10 minutes at 50 feet depth

17 minutes at 40 feet depth

19 minutes at 30 feet depth

50 minutes at 20 feet depth

84 minutes at 10 feet depth

Thus, for a work period on the bottom of only 1 hour, the total time for decompression is about 3 hours.

Tank Decompression and Treatment of Decompression Sick-ness. Another procedure widely used for decompres-sion of professional divers is to put the diver into a pressurized tank and then to lower the pressure grad-ually back to normal atmospheric pressure, using essentially the same time schedule as noted above.

Tank decompression is even more important for treating people in whom symptoms of decompression sickness develop minutes or even hours after they have returned to the surface. In this case, the diver is recompressed immediately to a deep level. Then decompression is carried out over a period several times as long as the usual decompression period.

“Saturation Diving” and Use of Helium-Oxygen Mixtures in Deep Dives. When divers must work at very deep levels—between 250 feet and nearly 1000 feet—they fre-quently live in a large compression tank for days or weeks at a time, remaining compressed at a pressure level near that at which they will be working. This keeps the tissues and fluids of the body saturated with the gases to which they will be exposed while diving. Then, when they return to the same tank after working, there are no significant changes in pressure, so that decompression bubbles do not occur.

In very deep dives, especially during saturation diving, helium is usually used in the gas mixture instead of nitrogen for three reasons: (1) it has only about one fifth the narcotic effect of nitrogen; (2) only about one half as much volume of helium dissolves in the body tissues as nitrogen, and the volume that does dissolve diffuses out of the tissues during decompres-sion several times as rapidly as does nitrogen, thus reducing the problem of decompression sickness; and (3) the low density of helium (one seventh the density of nitrogen) keeps the airway resistance for breathing at a minimum, which is very important because highly compressed nitrogen is so dense that airway resistance can become extreme, sometimes making the work of breathing beyond endurance.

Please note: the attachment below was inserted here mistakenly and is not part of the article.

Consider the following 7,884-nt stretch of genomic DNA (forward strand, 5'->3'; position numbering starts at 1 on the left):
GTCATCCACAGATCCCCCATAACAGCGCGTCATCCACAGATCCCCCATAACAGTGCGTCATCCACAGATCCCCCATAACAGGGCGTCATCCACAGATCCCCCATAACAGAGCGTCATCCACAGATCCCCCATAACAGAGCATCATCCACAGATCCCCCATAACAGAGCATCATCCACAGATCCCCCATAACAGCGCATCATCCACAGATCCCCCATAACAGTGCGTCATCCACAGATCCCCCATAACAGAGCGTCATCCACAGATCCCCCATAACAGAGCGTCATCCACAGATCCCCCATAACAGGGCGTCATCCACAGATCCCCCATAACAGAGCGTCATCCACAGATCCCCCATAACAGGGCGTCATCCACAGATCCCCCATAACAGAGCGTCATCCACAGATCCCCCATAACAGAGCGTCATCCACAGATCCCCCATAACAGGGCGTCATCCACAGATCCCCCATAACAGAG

Finally, in very deep dives it is important to reduce the oxygen concentration in the gaseous mixture because otherwise oxygen toxicity would result. For instance, at a depth of 700 feet (22 atmospheres of pressure), a 1 per cent oxygen mixture will provide all the oxygen required by the diver, whereas a 21 per cent mixture of oxygen (the percentage in air) deliv-ers a PO2 to the lungs of more than 4 atmospheres, a level very likely to cause seizures in as little as 30 minutes.